Although tarpon season is in full swing, many quality snook and reds are being caught. This 31″ fish was caught after we spent the first few hours tarpon fishing. This was Matt’s biggest snook to date.
With the weather warming up it is important to get an early start. Often we have a tarpon hooked up before 7am. That means pulling away from the dock between 5 and 5:30 am. In this case, the early bird gets the worm [tarpon]. Being courteous and working with other boats is important while tarpon fishing. I wish that I could say that I have been perfect in that, but I still make mistakes. Do not worry, if you make a mistake, the other boaters will help you out and set you back on the right track. 😉 Hopefully, they will be gracious as they do.
When we hooked up with this tarpon, I got excited and started my motor while the pod was underneath my boat. I should have let the fish string out and swim out of the pod before following it. Thankfully, the fish kept biting and another boat was able to hook up. We fought this tarpon for 30 minutes or so until our line broke.
Tarpon fishing definitely presents a unique set of challenges, but that is why we love it. The tarpon bite in Tampa Bay has been very good. It brings me a lot of joy to see clients catch a tarpon for the first time in their life. Most all of my tarpon bites this year have come on threadfins. Getting out and catching bait while it is still dark is key. The bait is everywhere this year. When I am catching threads I am also catching greenbacks. These are a welcome site because that means I will have good baits to snook and red fish with.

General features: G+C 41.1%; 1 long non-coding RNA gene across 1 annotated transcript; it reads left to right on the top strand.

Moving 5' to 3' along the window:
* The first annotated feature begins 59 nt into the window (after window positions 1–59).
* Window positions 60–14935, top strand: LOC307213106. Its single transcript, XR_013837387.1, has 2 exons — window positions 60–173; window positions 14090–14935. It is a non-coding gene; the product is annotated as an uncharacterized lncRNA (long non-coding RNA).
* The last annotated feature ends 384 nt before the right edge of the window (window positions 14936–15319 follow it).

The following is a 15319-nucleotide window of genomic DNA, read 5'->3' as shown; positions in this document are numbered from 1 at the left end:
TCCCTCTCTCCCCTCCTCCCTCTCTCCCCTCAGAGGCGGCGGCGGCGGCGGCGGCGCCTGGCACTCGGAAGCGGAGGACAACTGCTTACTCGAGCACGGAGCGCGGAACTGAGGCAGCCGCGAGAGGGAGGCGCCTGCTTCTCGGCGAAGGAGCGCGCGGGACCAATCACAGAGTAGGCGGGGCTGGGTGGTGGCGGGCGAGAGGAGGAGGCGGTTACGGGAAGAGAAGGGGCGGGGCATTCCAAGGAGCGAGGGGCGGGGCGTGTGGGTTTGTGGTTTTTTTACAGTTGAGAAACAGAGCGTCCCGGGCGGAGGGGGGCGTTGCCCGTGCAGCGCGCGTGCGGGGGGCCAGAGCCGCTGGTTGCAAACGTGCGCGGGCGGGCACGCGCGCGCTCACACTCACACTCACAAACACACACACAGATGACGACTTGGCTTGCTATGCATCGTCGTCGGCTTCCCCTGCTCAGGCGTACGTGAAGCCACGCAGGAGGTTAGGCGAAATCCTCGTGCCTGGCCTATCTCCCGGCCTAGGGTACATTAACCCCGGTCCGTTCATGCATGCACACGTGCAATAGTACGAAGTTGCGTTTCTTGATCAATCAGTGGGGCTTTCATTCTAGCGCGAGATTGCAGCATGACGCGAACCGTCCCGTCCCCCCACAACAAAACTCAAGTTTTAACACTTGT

So after we fought that tarpon Matt and his wife wanted to fish the mangroves, and while chumming in front of a creek mouth we caught this red:
If we had caught a keeper trout we would have had a grand slam–tarpon, snook, red fish and trout–all in the same trip. Tampa Bay fishing is really good right now. Fish are everywhere and biting real well.